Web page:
If the sexual harassment is severe or pervasive, then an employee could potentially resign his/her position and assert a claim for constructive discharge. However, before resigning, an employee who intends to pursue a legal claim for a hostile work environment resulting in his/her constructive discharge should make sure that s/he can satisfy all of the legal elements of a claim for a hostile work environment. If an employee resigns but cannot satisfy all of the legal requirements, then any claim for a hostile work environment is likely to fail in court, leaving the employee without a legal remedy.
Quid Pro Quo Sexual Harassment
The second type of sexual harassment claim is for quid pro quo sexual harassment. In Latin, quid pro quo means something for something. In order to succeed on a quid pro sexual harassment claim, the employee must show that:
- S/he suffered a tangible employment action, and
- That the tangible employment action resulted from his/her acceptance or rejection of a supervisor’s, or possibly a co-worker’s, sexual advances.
A tangible employment action could include hiring, firing, failing to promote, a reassignment with significantly different job responsibilities, or a meaningful change in benefits. The employee must show that his/her acceptance or rejection of the supervisor’s, or possibly co-worker’s, sexual advances resulted in the tangible employment action against the employee.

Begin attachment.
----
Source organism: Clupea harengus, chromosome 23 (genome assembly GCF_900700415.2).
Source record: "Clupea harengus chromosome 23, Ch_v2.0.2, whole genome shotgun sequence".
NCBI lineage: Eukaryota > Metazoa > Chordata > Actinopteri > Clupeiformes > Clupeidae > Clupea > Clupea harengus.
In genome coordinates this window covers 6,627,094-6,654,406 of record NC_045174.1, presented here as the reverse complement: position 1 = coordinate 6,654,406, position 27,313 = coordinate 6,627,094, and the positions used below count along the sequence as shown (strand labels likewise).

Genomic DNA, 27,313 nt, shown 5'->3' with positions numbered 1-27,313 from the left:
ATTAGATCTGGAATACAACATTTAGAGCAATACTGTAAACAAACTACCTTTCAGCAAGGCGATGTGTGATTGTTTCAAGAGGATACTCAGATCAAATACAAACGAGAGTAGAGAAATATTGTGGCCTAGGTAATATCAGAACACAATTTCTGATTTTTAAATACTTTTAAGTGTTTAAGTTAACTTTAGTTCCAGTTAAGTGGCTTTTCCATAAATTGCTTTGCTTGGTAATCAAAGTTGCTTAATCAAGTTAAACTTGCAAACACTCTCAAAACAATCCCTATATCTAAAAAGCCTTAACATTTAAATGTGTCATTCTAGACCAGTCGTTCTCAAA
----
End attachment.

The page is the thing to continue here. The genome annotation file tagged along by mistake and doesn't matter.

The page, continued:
Employment Retaliation as a Punishment
Sometimes, in the context of sexual harassment, a related claim for retaliation could arise. To establish a claim for retaliation, an employee must show that s/he:
- Engaged in protected activity,
- That there was an adverse action by the employer against the employee, and
- A causal connection exists between the protected activity and the adverse employment action.
For example, to succeed on a retaliation claim, an employee would need to show that s/he got fired or demoted for filing a formal complaint or charge of sexual harassment.
How to Start a Workplace Sexual Harassment Claim in Texas
To assert a legal claim in Texas for sexual harassment or retaliation against an employer, an employee must first file a charge or complaint within a certain number of days following the occurrence of discrimination with either the Equal Employment Opportunity Commission or the Texas Workforce Commission, respectively. Generally, an employee must file a charge with the EEOC or the TWC within a certain number of days from the date of the adverse employment action. For greater detail about filing and processing claims in Texas, click this link Filing Claims and Procedures of the EEOC or TWC. Generally, only after all of the procedures at the EEOC or the TWC have been fully exhausted may the employee proceed to either federal or state court.
Reach Out to Kilgore & Kilgore’s Employment Law Attorneys
Kilgore & Kilgore understands this issue of workplace sexual harassment and has handled many such cases. Our attorneys have brought claims and won cases for victims of employer abuse. Read the testimonials from former clients who successfully brought their claims, then wrote to Kilgore & Kilgore to express their gratitude, click here Client Testimonials. If you have a viable sexual harassment or retaliation claim you wish to discuss, contact us and hear from a Kilgore lawyer, click here Contact Kilgore & Kilgore.